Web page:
This function will be called when we first set the slider's value using the Slider::setValue() function in our constructor. This will call the lambda function assigned to the Slider::onValueChange helper object when the value changes and our level member will be set correctly.

  • Add another Label object to the MainContentComponent class that displays the linear gain value.
  • Add another Slider object to the MainContentComponent class that displays linear gain value allowing the user to view and specify the noise level using either slider. Both sliders should update correctly when either slider is moved. (See Tutorial: The Slider class for a simple of example of converting between different units.)

Processing the audio

In our MainContentComponent::getNextAudioBlock() we process the audio:

void getNextAudioBlock (const juce::AudioSourceChannelInfo& bufferToFill) override
auto currentLevel = level;
auto levelScale = currentLevel * 2.0f;
for (auto channel = 0; channel < bufferToFill.buffer->getNumChannels(); ++channel)
auto* buffer = bufferToFill.buffer->getWritePointer (channel, bufferToFill.startSample);
for (auto sample = 0; sample < bufferToFill.numSamples; ++sample)
buffer[sample] = random.nextFloat() * levelScale - currentLevel;

Note that this is almost identical to the getNextAudioBlock() function from Tutorial: Control audio levels except that we just take a function-local copy of the level value then calculate our levelScale value as before.

Issues with this approach

One issue with this approach is that the level variable might change its value abruptly during the execution of the audio thread (in this case, in between two calls to getNextAudioBlock). Such changes will typically introduce audio artifacts such as an audible crackling. To avoid this, in a real-world synthesiser we would want a level value that changes smoothly. Techniques to accomplish this are explored in other tutorials (see Tutorial: Build a sine wave synthesiser).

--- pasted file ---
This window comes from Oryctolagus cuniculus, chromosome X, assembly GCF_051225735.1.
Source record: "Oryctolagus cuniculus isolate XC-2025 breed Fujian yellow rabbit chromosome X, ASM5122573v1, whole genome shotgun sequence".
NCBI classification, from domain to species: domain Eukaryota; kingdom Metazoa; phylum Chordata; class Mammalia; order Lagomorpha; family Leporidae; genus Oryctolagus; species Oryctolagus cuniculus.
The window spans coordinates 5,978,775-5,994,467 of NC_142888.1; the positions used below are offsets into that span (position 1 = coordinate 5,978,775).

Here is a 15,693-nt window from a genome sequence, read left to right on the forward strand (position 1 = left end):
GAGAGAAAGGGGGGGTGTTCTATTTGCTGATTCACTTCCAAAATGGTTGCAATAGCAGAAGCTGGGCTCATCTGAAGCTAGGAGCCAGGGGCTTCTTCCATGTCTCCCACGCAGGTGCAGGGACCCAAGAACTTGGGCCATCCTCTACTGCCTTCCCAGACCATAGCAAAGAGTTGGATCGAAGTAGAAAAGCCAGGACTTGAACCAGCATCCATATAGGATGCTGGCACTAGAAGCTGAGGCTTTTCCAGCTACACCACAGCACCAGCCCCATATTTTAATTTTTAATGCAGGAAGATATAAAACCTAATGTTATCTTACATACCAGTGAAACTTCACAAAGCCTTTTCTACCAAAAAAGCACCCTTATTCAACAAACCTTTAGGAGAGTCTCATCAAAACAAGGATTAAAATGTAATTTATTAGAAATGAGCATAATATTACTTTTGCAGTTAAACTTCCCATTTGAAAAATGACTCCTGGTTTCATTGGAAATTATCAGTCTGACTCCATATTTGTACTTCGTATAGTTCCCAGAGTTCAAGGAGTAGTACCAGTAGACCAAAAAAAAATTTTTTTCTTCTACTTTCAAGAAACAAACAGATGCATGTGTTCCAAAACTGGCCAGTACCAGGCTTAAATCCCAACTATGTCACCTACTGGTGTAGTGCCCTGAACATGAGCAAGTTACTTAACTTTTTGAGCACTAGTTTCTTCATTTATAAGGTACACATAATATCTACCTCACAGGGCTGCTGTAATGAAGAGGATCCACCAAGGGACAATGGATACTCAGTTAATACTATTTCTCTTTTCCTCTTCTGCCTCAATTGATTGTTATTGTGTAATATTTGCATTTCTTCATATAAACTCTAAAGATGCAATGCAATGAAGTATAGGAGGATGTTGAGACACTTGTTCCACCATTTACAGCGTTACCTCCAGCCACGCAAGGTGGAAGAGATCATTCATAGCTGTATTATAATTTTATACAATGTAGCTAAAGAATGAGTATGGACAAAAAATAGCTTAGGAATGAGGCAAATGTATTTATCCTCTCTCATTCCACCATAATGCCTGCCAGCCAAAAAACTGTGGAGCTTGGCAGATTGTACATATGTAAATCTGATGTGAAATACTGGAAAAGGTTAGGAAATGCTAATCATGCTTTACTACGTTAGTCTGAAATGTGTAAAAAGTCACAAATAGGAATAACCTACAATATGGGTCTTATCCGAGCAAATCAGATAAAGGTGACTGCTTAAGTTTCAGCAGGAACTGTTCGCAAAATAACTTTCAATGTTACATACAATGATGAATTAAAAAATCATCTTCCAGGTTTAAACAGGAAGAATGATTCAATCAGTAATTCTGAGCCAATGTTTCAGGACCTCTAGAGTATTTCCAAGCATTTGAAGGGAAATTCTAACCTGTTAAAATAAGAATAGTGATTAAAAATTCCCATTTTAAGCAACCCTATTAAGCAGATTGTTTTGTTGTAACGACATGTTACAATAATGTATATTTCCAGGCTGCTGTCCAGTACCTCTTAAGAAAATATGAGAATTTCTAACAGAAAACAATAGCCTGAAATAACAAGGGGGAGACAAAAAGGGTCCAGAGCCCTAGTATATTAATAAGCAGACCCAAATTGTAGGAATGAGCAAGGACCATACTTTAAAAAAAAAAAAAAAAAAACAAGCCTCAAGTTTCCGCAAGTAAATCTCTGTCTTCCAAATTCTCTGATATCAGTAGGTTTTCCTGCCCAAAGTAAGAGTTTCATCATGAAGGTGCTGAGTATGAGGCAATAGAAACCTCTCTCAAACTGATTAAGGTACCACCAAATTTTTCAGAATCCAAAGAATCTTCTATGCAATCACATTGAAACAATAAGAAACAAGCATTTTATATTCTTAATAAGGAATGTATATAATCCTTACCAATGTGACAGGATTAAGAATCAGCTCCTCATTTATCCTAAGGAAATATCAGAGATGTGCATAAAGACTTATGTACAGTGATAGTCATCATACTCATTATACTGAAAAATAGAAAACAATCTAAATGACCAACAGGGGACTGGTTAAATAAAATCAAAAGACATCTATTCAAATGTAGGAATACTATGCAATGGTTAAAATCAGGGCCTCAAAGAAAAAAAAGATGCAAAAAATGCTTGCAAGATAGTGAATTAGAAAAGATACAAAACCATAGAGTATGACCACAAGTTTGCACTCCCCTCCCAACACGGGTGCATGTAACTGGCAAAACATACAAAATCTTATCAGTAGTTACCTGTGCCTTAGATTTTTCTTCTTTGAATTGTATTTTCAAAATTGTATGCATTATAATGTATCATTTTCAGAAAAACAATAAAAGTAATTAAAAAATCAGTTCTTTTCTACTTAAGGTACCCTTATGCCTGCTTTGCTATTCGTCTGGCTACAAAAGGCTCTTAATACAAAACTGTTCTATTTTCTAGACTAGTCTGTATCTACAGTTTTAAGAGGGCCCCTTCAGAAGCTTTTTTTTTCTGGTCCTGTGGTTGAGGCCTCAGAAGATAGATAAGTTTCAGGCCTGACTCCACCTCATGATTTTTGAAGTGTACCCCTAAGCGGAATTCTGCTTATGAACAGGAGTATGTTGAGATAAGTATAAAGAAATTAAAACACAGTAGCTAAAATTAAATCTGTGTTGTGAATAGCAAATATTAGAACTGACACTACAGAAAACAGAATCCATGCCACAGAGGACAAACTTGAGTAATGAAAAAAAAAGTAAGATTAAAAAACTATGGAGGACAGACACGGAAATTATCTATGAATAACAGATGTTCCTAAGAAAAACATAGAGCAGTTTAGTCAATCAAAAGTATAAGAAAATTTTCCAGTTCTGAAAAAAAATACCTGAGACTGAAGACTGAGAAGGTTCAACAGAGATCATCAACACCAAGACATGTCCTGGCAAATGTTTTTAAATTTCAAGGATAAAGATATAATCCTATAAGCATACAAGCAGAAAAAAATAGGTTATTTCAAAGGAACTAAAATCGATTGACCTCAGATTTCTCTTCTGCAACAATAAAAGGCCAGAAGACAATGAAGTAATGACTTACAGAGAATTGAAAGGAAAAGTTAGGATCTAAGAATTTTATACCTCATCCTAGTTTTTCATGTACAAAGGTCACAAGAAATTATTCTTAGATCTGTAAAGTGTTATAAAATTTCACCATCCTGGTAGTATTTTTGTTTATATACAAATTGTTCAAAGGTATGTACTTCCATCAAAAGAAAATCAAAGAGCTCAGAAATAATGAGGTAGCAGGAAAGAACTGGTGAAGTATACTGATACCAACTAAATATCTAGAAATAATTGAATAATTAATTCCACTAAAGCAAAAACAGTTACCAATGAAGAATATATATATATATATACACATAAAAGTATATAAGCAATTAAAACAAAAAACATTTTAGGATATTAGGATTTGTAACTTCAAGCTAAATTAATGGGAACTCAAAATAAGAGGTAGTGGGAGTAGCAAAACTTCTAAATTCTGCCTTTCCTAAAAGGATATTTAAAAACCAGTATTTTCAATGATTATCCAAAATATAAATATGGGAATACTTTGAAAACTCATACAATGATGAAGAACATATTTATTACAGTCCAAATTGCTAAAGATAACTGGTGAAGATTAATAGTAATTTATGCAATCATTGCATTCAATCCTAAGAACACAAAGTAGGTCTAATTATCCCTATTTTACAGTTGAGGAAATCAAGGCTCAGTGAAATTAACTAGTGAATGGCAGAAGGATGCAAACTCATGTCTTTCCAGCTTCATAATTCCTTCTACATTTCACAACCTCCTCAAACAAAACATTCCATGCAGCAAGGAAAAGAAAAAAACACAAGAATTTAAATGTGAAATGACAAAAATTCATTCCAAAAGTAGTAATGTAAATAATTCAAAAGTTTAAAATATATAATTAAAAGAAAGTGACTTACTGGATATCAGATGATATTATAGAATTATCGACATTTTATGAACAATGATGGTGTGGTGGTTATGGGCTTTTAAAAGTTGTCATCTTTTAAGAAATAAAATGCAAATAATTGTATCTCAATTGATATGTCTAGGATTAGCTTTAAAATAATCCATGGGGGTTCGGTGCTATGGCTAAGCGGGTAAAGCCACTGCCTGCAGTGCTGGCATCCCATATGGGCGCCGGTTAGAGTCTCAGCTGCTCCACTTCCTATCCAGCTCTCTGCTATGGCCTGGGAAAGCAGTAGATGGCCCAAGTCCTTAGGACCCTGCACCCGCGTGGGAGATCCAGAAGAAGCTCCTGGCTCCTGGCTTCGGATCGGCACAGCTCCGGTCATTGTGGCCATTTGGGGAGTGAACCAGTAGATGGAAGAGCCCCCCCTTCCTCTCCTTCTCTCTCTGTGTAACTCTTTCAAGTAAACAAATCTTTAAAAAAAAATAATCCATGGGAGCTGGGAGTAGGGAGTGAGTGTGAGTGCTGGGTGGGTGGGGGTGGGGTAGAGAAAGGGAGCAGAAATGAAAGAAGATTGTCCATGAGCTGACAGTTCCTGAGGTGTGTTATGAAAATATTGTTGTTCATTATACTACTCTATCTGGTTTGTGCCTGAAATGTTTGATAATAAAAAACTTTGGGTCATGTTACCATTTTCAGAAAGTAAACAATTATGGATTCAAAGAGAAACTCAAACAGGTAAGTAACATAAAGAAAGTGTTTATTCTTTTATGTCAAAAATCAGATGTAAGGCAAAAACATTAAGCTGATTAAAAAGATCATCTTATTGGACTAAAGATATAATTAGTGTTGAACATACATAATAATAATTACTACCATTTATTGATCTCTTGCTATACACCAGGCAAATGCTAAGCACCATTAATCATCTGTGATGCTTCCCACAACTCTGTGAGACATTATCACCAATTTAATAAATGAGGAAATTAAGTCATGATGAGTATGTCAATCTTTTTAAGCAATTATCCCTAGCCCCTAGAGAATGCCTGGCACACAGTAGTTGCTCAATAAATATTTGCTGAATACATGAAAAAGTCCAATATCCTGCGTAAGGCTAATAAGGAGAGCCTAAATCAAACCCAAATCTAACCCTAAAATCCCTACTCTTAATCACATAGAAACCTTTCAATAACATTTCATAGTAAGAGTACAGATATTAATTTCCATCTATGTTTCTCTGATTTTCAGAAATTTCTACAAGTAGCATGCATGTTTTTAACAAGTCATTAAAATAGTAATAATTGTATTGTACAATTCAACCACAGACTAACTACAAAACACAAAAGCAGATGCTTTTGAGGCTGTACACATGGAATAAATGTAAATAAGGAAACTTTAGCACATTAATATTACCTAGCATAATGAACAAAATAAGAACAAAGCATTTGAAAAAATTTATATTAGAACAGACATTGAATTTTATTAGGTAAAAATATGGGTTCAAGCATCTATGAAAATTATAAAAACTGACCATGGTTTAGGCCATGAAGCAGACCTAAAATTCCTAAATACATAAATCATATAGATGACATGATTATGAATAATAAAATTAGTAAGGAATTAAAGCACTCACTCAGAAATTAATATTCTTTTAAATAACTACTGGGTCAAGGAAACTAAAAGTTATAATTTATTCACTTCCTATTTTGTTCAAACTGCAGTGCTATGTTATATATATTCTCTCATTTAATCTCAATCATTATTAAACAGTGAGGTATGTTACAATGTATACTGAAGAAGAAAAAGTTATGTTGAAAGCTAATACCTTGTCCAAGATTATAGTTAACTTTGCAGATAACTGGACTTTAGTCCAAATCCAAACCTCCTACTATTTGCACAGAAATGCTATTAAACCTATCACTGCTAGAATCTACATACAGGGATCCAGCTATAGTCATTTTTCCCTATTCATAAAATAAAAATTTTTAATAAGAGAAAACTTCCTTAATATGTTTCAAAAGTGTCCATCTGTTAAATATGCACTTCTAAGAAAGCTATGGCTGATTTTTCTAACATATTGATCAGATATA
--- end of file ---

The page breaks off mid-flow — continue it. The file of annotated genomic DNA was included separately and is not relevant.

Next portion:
Another issue is related to thread safety. Writing to a member variable like level in one thread (the GUI thread) and reading the same value from another thread (the audio thread) is technically undefined behaviour in C++ if no thread synchronisation takes place (either via critical sections or using atomics). These issues are beyond the scope of this tutorial and will be discussed in a future tutorial. In this particular case we don't have to worry about this too much, because on typical architectures (x86, x86_64, ARM) reading and writing a single float is an atomic operation: the reads and writes cannot be intermingled and are generally safe.

Thinking further, it might be tempting to optimise the code further by making levelScale a member variable too (and therefore not calculate it for every call to the getNextAudioBlock() function). But then the two member variables would not be updated as a single atomic operation anymore. There are, of course, ways around this as well, but this is beyond the scope of this tutorial.


The code presented in the demo project for this tutorial assumes that we want to treat a value of -100 dB or lower as -INF dB (that is a linear gain value of zero). This value of -100 dB is the default value used by the Decibels class but you can override this in its calculations. This is achieved by providing an additional argument to each of the functions in the Decibels class specifying which value should be treated as -INF dB. For example, to use -96 dB (and below) as -INF dB when updating our slider value in the MainContentComponent constructor we could do this:

decibelSlider.setValue (juce::Decibels::gainToDecibels (level, -96.0f));
Helper class for using linear interpolation between a begin and an end value.
Definition juce_StaticAnimationLimits.h:77

But of course we need to ensure that all parts of our application use the same value for -INF dB. There is one potential problem with the code for the demo project since we hard-code -100.0 in our DecibelSlider::getValueFromText() function. If the Decibels class changes its default value (for some reason) then our code would break. Unfortunately, this default value is a private member of the Decibels class, so we can't ask the Decibels class for its default value. Instead, we would need to specify our own default value and use this throughout.

Modify the demo project to specify your own default value for -INF as -96 dB. You should need to update both the DecibelSlider class and the MainContentComponent class.


In this tutorial we have introduced:

  • The Decibels class.
  • Converting back and forth between the decibels scale and linear gain.
  • Creating a custom slider for displaying values in the decibels scale.

See also